Radioiodine treatment of non-toxic multinodular goitre: effects of combination with lithium
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This study aimed to evaluate the effects of radioiodine (131I), alone or in combination with lithium, on thyroid volume and the prevention of radioiodine-induced thyrotoxicosis. This is the first clinical trial including only patients with multinodular goitre, normal TSH values and negative anti-thyroid auto-antibodies at baseline.
Eighty consecutive patients were randomised to receive 131I plus lithium (group I+L) or 131I alone (group I). Thyroid ultrasonography and biochemical analyses were performed at baseline and at 1, 3, 6, 12 and 24 months after treatment.
At 1–4 weeks after treatment, 131I-induced hyperthyroidism was observed in 58.8% of patients and was prevented by lithium administration. A low incidence of hypothyroidism (19%) was recorded at 24 months, whereas up to 44% of patients developed anti-thyroid antibodies. A significant reduction in thyroid volume was observed after 131I, with a mean decrease of 47.2% (median 48.2%) at 24 months, without differences between the groups. Moreover, it was shown that the decrease in thyroid volume after 131I was also due to the significant shrinkage of thyroid nodules.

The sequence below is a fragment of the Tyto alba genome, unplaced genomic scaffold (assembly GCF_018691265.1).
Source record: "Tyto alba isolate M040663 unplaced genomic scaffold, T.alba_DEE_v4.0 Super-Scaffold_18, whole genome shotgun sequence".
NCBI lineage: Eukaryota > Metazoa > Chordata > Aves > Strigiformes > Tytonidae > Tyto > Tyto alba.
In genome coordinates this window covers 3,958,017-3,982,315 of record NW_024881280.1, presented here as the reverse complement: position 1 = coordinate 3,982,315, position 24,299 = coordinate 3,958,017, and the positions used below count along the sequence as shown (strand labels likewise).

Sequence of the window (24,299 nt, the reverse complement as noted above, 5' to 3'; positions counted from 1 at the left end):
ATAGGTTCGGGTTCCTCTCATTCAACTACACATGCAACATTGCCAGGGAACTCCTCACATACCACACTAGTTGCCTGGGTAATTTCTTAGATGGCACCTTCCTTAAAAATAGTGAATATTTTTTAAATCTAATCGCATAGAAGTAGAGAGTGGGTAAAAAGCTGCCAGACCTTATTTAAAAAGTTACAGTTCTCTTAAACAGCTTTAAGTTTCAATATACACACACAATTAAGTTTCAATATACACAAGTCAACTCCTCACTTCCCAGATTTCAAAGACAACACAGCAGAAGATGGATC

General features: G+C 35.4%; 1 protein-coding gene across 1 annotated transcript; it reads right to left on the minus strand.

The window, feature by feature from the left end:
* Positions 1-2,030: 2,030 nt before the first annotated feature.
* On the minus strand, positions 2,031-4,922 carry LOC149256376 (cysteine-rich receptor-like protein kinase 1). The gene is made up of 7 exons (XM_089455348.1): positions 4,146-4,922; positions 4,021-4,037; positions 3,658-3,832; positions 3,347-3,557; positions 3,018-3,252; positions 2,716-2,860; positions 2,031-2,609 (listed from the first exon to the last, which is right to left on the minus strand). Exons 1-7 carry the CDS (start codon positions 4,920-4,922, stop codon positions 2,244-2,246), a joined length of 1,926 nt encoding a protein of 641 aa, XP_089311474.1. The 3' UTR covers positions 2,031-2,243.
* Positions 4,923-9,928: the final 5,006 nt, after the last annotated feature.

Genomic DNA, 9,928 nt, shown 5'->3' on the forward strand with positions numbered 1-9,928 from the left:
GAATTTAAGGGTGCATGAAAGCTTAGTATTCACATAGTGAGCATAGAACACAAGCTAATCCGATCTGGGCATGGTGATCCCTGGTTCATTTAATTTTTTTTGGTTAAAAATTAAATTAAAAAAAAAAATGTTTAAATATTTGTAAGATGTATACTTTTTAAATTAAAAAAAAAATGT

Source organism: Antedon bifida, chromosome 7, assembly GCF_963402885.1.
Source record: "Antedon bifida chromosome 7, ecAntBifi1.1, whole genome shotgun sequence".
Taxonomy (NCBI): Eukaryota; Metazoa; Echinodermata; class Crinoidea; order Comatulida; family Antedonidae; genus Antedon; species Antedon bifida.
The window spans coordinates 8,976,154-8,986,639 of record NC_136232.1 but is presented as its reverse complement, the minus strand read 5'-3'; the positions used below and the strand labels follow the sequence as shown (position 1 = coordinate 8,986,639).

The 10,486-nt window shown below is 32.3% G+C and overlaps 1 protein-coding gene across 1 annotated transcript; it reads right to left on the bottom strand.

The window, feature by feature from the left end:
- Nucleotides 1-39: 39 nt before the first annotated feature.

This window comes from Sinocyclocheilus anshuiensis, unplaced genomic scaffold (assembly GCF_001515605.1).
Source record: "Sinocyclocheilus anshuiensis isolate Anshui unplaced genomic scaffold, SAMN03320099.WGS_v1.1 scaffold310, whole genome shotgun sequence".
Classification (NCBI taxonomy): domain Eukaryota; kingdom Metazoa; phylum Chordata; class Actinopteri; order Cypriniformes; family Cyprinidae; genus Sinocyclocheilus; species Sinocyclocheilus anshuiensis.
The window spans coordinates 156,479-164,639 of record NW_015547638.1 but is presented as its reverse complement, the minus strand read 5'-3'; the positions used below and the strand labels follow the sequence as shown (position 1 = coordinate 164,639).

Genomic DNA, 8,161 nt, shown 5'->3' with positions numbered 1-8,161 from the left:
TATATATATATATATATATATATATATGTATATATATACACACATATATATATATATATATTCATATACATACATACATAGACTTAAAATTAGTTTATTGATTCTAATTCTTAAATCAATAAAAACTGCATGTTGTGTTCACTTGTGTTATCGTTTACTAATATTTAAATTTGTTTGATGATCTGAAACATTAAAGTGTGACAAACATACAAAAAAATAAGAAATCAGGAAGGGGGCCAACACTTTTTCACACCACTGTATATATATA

This demonstrates that adjunctive lithium is able to reduce radioiodine-induced hyperthyroidism. Therefore, such treatment appears to be safe in older patients and those with underlying cardiovascular disease. In the present large series, 131I therapy was demonstrated to be highly effective in reducing thyroid and nodular volume even in patients treated with low 131I doses (2.5 MBq/ml of thyroid tissue), further supporting the view that radioiodine therapy represents a real alternative to surgery.